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Pollinator Week 2024

hummingbird feeding on red flowers

National Pollinator Week is a celebration of the amazing creatures—butterflies, bees, birds, beetles and more—that form the backbone of our natural and agricultural ecosystems. It’s a great time to learn about these animals, the valuable work that they do, and many challenges they face as their populations decline, as well as observe them in action and share your discoveries with others. The celebration takes place on the last full week in June each year (June 17-23 in 2024).

Here are some links and resources featuring insects and other pollinators, along with many of the plants they depend upon for survival.

Duke Gardens Events

All programs will start at the Doris Duke Center. No registration is required, except for the "Pocket Prairie Walk."

Power of Pollinator Plants Walking Tour, Tuesday, June 18, Thursday, June 20, and Friday, June 21, 10-11 a.m. Join Duke Gardens horticulture director Bobby Mottern as he highlights a diverse array of beautiful and beneficial pollinator-friendly flowers throughout Duke Gardens.

Parking Lot Pocket Prairie Walk, Tuesday, June 18, 9-10 a.m. Visit our prairie in a parking lot! Maegan Luckett, horticulturist of the Blomquist Garden of Native Plants, will guide visitors to the Duke Gardens pocket prairie project in a nearby parking lot to highlight prairie plants thriving in built environments.

The Backyard Wildlife Garden in the Blomquist, Thursday, June 20, 4:30-5:15 p.m. Explore the recently reimagined backyard wildlife garden in the Blomquist Garden of Native Plants with the garden’s designer, curator Annabel Renwick, and learn more about native pollinator plants that are recommended for home gardens, given their ornamental and environmental value.

Meet the Keepers: Bees & Pollinators at Duke Gardens, Thursday, June 22, 1-2 p.m. Join us for this special opportunity to meet Nick Schwab, Duke Gardens’ resident beekeeper, in the Charlotte Brody Discovery Garden, and learn how we care for bees and pollinators throughout the Gardens.

Pollinator Collaborative Science, Friday, June 21, 12-12:45 p.m. Collaborative science (also called citizen science or community science) is when people who aren't professional scientists help collect and analyze information used to answer research questions that can't be studied without a large group of people. Kati Henderson, university and community partnerships coordinator at Duke Gardens, will demonstrate how to use the iNaturalist app for pollinator data collection and highlight places at Duke Gardens that attract interesting pollinators. We'll also share things to look for and photograph when observing and identifying pollinators.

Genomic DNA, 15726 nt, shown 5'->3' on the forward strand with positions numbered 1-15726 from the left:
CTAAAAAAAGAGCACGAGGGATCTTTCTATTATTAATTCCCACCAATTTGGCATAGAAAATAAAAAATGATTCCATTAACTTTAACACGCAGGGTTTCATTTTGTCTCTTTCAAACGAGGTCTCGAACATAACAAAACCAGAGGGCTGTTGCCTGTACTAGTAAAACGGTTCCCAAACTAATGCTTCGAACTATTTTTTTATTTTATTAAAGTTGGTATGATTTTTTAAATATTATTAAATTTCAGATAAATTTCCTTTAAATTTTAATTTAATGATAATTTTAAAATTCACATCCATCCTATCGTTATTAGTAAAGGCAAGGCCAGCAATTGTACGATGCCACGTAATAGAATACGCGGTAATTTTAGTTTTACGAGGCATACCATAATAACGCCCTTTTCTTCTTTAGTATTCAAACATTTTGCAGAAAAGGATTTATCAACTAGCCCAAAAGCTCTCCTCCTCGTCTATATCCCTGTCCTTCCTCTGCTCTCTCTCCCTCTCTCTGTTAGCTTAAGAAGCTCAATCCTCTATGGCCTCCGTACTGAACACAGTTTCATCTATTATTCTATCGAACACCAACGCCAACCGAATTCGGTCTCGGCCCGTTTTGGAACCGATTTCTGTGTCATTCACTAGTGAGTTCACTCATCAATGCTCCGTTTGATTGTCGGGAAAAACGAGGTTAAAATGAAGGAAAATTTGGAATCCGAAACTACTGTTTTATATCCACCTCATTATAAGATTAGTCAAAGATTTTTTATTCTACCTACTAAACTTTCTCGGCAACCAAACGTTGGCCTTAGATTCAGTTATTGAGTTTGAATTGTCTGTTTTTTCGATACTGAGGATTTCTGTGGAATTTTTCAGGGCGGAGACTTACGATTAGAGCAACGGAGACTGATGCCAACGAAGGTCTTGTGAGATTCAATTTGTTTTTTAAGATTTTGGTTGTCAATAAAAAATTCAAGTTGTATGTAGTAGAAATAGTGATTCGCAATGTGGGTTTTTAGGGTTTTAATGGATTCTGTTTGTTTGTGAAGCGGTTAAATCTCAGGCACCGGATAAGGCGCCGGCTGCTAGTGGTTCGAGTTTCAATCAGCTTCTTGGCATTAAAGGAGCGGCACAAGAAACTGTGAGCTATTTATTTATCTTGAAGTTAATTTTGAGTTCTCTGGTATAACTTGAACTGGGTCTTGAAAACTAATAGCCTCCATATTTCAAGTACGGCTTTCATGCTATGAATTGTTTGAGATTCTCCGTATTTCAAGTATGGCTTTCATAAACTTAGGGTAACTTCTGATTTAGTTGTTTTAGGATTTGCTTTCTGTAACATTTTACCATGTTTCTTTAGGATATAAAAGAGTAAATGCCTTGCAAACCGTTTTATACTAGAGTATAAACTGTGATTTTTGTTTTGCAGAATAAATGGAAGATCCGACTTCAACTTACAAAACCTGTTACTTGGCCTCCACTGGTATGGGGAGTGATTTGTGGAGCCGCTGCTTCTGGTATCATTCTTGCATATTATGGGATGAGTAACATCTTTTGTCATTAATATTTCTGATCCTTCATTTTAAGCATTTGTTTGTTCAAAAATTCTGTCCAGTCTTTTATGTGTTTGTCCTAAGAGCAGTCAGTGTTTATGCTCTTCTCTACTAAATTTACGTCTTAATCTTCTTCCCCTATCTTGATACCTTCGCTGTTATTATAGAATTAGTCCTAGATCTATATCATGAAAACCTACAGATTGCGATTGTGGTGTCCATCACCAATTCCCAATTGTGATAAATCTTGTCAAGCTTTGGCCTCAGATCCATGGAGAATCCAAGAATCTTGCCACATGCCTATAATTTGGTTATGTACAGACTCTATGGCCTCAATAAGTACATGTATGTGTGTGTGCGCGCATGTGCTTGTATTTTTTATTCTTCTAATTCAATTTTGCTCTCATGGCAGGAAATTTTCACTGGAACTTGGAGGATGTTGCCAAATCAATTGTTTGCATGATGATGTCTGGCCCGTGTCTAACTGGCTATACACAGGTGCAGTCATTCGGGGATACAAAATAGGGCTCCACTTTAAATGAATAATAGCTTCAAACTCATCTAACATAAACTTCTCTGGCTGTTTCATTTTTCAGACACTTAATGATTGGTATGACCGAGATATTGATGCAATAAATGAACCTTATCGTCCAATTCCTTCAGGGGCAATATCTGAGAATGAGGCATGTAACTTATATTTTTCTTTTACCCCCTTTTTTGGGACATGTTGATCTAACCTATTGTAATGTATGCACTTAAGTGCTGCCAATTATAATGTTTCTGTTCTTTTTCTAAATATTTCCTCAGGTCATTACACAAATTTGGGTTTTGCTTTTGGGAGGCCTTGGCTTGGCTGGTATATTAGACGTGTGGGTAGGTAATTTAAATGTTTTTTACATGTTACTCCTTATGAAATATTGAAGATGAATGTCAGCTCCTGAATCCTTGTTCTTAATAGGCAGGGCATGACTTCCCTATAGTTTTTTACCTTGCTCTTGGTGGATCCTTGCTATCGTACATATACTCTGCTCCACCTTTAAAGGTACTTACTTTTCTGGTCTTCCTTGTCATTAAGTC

Bees & Pollinators at Duke Gardens, Thursday, June 20, 1-2:30 p.m. Join us for this special opportunity to meet Megan Brown and Nick Schwab, Duke Gardens’ resident beekeepers, in the Charlotte Brody Discovery Garden, and learn how we care for bees and pollinators throughout the Gardens.

Plants & Pollinators in the Pocket Prairie, Saturday, June 22, 9-11 a.m. (registration required for this event; info here).Did you know a prairie can grow in a parking lot? Southeastern native prairie plants can be an attractive, low-maintenance alternative to sod in underutilized urban areas such as parking lots. Additionally, unlike sod, these pocket prairies can also be beneficial to pollinators such as birds and butterflies. Join Maegan Luckett, horticulturist of the Blomquist Garden of Native Plants, for a visit to a Duke Gardens pocket prairie project in a nearby parking lot for a show and tell demonstration of how ecologically beneficial prairies can coexist with a built environment. You’ll leave with a plant list and an appreciation for the power of prairie plants.

We will also feature pollinator pop-up facts throughout the Gardens, resources for self-guided pollinator plant tours, an array of pollinator-friendly plants available for sale in the Terrace Shop, and more.

Garden Talk Columns

Collaborative Science Projects

Join these collaborative science projects (also called citizen science) to help researchers learn about local pollinators!

Additional Resources

North Carolina Pollinator Alliance  
BEE Downtown 
Durham Bee City U.S.A.
Chatham Mills “Pollinator Paradise” Garden Links and Info  by N.C. Extension Agent Debbie Roos 
Pollinator Central at the North Carolina Botanical Garden 
Bee ID Guide from the Pollinator Partnership  
The Pollinator Partnership

Duke Gardens Videos

More Videos

"Attracting Pollinators to Your Garden" (JC Raulston Arboretum)
"Pollinator Plants for the Home Garden" (JC Raulston Arboretum) 
"Virtual Garden Tour" (N.C. Cooperative Extension, Chatham County)

Photo of hummingbird with bee balm flowers (Monarda didyma ‘Jacob Kline’) by Sarah Reuning.